Since 2013, former staff of the Hillsboro Argus have staged yearly gatherings to catch up.

STAFF PHOTO: GEOFF PURSINGER - Former Hillsboro Argus reporter Eric Apalategui, left, chats with former Argus publisher Walter McKinney on Tuesday, July 31. Staff at the former Hillsboro newspaper still meet regularly to reminisce. Walt McKinney sits at a table at Prime Time Sports Bar in Forest Grove, quietly sipping a chardonnay.

Around him, the air is filled with laughter, as many of McKinney's longtime employees reminisce about the good old days.

McKinney, 90, owned and published the Hillsboro Argus newspaper for decades, and still meets with his former staff every summer, although he hasn't served as the newspaper's publisher since 1999, and the newspaper itself closed its doors in 2017.

These yearly staff meetings have become a tradition for McKinney and the rest of the Argus' longtime staffers.

"It's fun to get together," said longtime Argus employee Virginia Roberts, who organizes the yearly event. "Now, it's tradition."

The former twice-weekly newspaper covered Hillsboro and the greater Washington County area for more than 120 years, before closing down last March.

But despite changes in the newsroom, or in the industry, staff at the Argus stayed close.

"They let me into their family," said former Argus managing editor Gary Stutzman, who was with the paper for a decade from 2001 to 2011.

On Tuesday, July 31, staff spent the evening swapping stories about the newspaper, complaining about old bosses and co-workers.

Many of the former newspaper men and women spent their careers at the Argus. Roberts worked at the Argus for 62 years before leaving the paper in 2013. Her husband spent 32 years with the newspaper.

"We had a number of people who came to us straight out of high school and stayed their whole careers," McKinney said.

What led employees to stay at the newspaper for so long?

"We certainly didn't over-pay them," laughed Jim Dehning, the paper's former general manager, who spent 36 years at the newspaper. "I'll tell you that much!"

Sitting across the table, McKinney puts it simply.

"We treated them right," he said.

Three generations of McKinney's ran the Hillsboro newspaper, starting with Emma C. McKinney, who purchased a half interest in the then-fledgling Hillsboro Argus in 1904. She gained full ownership five years later and served as publisher until her death in 1964. Her son, W. Verne McKinney, served as co-publisher from 1923 until his death in 1976.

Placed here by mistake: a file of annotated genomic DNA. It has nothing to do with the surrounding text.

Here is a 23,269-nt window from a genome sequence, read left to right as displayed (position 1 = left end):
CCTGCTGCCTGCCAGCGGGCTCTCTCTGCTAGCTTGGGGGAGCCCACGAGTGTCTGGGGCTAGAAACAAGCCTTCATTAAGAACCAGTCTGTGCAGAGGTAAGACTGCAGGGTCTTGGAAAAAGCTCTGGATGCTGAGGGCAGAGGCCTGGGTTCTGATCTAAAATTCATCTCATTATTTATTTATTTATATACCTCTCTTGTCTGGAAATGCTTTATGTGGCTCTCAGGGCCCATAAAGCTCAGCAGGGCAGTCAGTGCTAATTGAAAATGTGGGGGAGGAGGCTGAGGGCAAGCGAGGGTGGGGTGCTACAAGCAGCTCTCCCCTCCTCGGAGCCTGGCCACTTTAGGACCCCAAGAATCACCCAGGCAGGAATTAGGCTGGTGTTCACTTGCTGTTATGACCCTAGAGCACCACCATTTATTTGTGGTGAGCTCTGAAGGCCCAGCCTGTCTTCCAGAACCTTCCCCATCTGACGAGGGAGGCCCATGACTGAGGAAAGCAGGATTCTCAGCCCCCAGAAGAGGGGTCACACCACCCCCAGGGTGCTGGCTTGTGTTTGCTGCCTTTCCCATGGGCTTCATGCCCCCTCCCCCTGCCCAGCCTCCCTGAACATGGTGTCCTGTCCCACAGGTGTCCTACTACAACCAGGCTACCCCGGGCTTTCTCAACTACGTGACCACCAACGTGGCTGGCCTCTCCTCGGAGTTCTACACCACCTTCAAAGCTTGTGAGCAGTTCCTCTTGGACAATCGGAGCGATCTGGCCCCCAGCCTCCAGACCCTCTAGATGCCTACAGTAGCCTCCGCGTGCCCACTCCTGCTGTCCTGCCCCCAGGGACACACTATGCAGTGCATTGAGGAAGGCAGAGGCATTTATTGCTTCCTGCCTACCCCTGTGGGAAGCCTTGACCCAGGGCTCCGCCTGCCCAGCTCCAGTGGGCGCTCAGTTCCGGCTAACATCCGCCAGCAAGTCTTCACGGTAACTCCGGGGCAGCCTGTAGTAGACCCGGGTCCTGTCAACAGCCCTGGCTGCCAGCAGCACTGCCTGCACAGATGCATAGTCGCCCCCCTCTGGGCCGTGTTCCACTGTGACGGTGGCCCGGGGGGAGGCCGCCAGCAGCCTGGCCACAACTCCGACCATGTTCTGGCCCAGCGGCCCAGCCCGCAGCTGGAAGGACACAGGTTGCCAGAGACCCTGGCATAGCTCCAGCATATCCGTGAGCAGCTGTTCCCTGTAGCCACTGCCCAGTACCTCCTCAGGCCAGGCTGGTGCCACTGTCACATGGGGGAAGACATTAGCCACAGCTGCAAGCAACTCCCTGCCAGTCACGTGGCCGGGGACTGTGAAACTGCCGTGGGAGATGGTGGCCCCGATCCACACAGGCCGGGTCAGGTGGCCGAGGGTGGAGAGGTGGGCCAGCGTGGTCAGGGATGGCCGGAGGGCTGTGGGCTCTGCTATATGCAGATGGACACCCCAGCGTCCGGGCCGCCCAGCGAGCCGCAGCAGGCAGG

"The McKinneys had a reputation as being a good place to work," Dehning said. "They were good people to work for."

McKinney sold the newspaper to Advance Publications Inc., in 1999. The New Jersey company also operates The Oregonian.

Roberts got a job at the newspaper as a "handy dandy Sally," in 1951. She did a little of everything, she said, answering phones and waiting on customers, before going into advertising.

"We really became a family," she said. "Everybody knew everybody. And it was fun."

Roberts planned the first get-together in 2013, the year she retired from the newspaper.

"We decided that my last week there we'd have a party," Roberts recalled. They reserved a small room at Cornelius Pass Roadhouse, and were amazed when 75 former and current Argus employees came to talk about the paper they loved.

"The room was so full, you couldn't get around," Roberts recalled. "The next year, we decided to do it again."

McKinney, who lives in Hawaii and returns to Washington County each summer, said he enjoys meeting with the former employees.

It also gives him a chance to work on his jokes.

"You're looking good," one former employee told McKinney toward the end of the evening.

"You need a new optometrist," McKinney called back, without missing a beat. "I'm not buying any more green bananas, I'll tell you that much."

The yearly event draws people from every era of the Argus' history, Roberts said, from its days as an independently-owned newspaper, to its later years under the umbrella of The Oregonian.

"The third year we hosted the get together, we had young kids who hadn't been at the Argus for very long come out," Roberts said. "They wanted to see who the Argus was."

By Geoff Pursinger
Editor, Hillsboro Tribune
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